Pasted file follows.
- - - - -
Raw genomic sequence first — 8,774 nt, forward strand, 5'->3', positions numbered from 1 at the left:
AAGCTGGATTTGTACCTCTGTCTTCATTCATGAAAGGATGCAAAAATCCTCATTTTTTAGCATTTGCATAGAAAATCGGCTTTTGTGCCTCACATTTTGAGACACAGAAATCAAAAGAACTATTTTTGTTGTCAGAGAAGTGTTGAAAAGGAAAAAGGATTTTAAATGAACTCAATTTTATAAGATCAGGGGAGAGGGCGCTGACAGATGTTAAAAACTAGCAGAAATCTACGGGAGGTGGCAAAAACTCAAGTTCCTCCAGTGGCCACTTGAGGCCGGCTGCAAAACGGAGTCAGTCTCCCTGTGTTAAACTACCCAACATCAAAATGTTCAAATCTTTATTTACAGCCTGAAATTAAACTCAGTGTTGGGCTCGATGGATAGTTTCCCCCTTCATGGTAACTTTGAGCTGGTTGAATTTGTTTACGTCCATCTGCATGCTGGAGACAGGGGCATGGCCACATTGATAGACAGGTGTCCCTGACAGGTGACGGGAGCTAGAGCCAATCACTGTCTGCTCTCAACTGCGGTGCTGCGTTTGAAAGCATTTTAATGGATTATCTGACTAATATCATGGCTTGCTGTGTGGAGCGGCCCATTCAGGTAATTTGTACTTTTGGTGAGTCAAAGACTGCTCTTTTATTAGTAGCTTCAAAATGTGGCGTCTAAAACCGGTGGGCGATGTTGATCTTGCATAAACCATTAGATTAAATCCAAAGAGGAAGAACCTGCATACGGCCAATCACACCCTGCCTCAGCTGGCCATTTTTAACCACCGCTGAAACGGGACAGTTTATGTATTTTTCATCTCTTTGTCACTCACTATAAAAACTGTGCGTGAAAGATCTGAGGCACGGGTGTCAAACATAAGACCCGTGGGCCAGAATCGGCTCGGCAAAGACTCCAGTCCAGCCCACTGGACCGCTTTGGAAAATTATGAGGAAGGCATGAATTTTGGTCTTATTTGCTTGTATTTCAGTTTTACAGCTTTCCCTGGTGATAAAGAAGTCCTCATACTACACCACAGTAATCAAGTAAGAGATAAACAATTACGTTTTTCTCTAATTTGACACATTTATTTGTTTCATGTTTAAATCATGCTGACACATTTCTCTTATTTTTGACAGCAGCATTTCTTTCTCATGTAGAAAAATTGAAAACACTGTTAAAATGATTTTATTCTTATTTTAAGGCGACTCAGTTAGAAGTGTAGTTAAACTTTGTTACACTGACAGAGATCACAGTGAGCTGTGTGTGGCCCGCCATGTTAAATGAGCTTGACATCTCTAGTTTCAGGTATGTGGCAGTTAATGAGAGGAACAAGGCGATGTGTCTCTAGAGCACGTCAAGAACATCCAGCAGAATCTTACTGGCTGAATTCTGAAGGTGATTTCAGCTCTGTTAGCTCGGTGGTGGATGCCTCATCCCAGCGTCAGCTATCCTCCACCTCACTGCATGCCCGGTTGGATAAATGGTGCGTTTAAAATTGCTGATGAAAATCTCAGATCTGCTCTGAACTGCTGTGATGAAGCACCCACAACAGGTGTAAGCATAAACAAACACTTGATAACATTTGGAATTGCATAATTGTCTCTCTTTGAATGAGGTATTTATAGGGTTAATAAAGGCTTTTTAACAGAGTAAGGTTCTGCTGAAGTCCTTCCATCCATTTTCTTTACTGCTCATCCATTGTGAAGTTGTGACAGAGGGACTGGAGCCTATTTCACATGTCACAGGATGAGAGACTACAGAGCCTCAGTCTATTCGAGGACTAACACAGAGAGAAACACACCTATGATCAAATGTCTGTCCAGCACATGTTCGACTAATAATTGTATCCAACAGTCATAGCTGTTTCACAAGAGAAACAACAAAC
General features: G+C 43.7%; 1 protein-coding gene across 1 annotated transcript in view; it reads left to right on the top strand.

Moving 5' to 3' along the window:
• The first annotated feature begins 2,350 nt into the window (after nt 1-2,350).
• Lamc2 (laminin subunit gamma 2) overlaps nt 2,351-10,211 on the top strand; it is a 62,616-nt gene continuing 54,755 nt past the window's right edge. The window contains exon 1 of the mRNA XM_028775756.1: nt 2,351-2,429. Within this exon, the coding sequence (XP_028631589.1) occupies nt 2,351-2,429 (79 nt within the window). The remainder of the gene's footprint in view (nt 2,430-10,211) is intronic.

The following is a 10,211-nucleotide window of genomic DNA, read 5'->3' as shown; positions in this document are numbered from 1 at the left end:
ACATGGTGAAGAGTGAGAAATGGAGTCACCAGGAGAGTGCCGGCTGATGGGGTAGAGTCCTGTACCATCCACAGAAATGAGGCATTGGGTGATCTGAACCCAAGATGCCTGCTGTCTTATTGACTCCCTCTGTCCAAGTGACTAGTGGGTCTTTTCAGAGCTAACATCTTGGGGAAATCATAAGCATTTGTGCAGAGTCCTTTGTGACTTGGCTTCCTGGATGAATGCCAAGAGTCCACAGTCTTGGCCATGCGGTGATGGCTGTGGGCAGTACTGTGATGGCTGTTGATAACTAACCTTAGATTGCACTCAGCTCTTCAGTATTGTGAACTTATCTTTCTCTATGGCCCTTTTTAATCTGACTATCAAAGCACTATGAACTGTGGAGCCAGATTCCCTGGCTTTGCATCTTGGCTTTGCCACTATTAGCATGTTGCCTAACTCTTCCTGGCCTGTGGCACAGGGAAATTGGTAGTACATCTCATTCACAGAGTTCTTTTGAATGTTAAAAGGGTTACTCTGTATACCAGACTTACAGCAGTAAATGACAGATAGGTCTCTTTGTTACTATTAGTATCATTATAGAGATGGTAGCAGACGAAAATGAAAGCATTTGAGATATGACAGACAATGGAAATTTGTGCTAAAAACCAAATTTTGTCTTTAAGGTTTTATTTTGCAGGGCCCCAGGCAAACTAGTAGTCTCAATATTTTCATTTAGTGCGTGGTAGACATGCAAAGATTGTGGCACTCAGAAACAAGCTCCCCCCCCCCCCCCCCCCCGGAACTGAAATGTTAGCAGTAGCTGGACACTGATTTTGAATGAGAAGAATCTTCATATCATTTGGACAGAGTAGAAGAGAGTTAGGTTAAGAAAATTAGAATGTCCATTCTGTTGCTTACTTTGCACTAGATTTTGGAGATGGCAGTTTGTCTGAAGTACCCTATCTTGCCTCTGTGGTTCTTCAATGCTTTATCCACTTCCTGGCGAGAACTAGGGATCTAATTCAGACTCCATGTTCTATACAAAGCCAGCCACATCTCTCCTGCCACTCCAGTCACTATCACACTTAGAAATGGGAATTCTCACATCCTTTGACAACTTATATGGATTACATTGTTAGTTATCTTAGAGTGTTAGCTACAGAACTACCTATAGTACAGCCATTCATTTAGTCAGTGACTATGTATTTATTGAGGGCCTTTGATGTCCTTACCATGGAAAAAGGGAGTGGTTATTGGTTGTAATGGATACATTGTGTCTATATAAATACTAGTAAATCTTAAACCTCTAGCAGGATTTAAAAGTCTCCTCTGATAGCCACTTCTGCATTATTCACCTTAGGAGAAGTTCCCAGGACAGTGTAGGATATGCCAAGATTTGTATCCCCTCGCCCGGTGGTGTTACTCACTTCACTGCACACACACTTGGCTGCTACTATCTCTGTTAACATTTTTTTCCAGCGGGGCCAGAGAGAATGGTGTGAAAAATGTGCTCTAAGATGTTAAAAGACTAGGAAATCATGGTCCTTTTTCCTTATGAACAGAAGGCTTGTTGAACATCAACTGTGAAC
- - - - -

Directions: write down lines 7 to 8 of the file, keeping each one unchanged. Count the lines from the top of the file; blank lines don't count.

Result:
The following is a 10,211-nucleotide window of genomic DNA, read 5'->3' as shown; positions in this document are numbered from 1 at the left end:
ACATGGTGAAGAGTGAGAAATGGAGTCACCAGGAGAGTGCCGGCTGATGGGGTAGAGTCCTGTACCATCCACAGAAATGAGGCATTGGGTGATCTGAACCCAAGATGCCTGCTGTCTTATTGACTCCCTCTGTCCAAGTGACTAGTGGGTCTTTTCAGAGCTAACATCTTGGGGAAATCATAAGCATTTGTGCAGAGTCCTTTGTGACTTGGCTTCCTGGATGAATGCCAAGAGTCCACAGTCTTGGCCATGCGGTGATGGCTGTGGGCAGTACTGTGATGGCTGTTGATAACTAACCTTAGATTGCACTCAGCTCTTCAGTATTGTGAACTTATCTTTCTCTATGGCCCTTTTTAATCTGACTATCAAAGCACTATGAACTGTGGAGCCAGATTCCCTGGCTTTGCATCTTGGCTTTGCCACTATTAGCATGTTGCCTAACTCTTCCTGGCCTGTGGCACAGGGAAATTGGTAGTACATCTCATTCACAGAGTTCTTTTGAATGTTAAAAGGGTTACTCTGTATACCAGACTTACAGCAGTAAATGACAGATAGGTCTCTTTGTTACTATTAGTATCATTATAGAGATGGTAGCAGACGAAAATGAAAGCATTTGAGATATGACAGACAATGGAAATTTGTGCTAAAAACCAAATTTTGTCTTTAAGGTTTTATTTTGCAGGGCCCCAGGCAAACTAGTAGTCTCAATATTTTCATTTAGTGCGTGGTAGACATGCAAAGATTGTGGCACTCAGAAACAAGCTCCCCCCCCCCCCCCCCCCCGGAACTGAAATGTTAGCAGTAGCTGGACACTGATTTTGAATGAGAAGAATCTTCATATCATTTGGACAGAGTAGAAGAGAGTTAGGTTAAGAAAATTAGAATGTCCATTCTGTTGCTTACTTTGCACTAGATTTTGGAGATGGCAGTTTGTCTGAAGTACCCTATCTTGCCTCTGTGGTTCTTCAATGCTTTATCCACTTCCTGGCGAGAACTAGGGATCTAATTCAGACTCCATGTTCTATACAAAGCCAGCCACATCTCTCCTGCCACTCCAGTCACTATCACACTTAGAAATGGGAATTCTCACATCCTTTGACAACTTATATGGATTACATTGTTAGTTATCTTAGAGTGTTAGCTACAGAACTACCTATAGTACAGCCATTCATTTAGTCAGTGACTATGTATTTATTGAGGGCCTTTGATGTCCTTACCATGGAAAAAGGGAGTGGTTATTGGTTGTAATGGATACATTGTGTCTATATAAATACTAGTAAATCTTAAACCTCTAGCAGGATTTAAAAGTCTCCTCTGATAGCCACTTCTGCATTATTCACCTTAGGAGAAGTTCCCAGGACAGTGTAGGATATGCCAAGATTTGTATCCCCTCGCCCGGTGGTGTTACTCACTTCACTGCACACACACTTGGCTGCTACTATCTCTGTTAACATTTTTTTCCAGCGGGGCCAGAGAGAATGGTGTGAAAAATGTGCTCTAAGATGTTAAAAGACTAGGAAATCATGGTCCTTTTTCCTTATGAACAGAAGGCTTGTTGAACATCAACTGTGAAC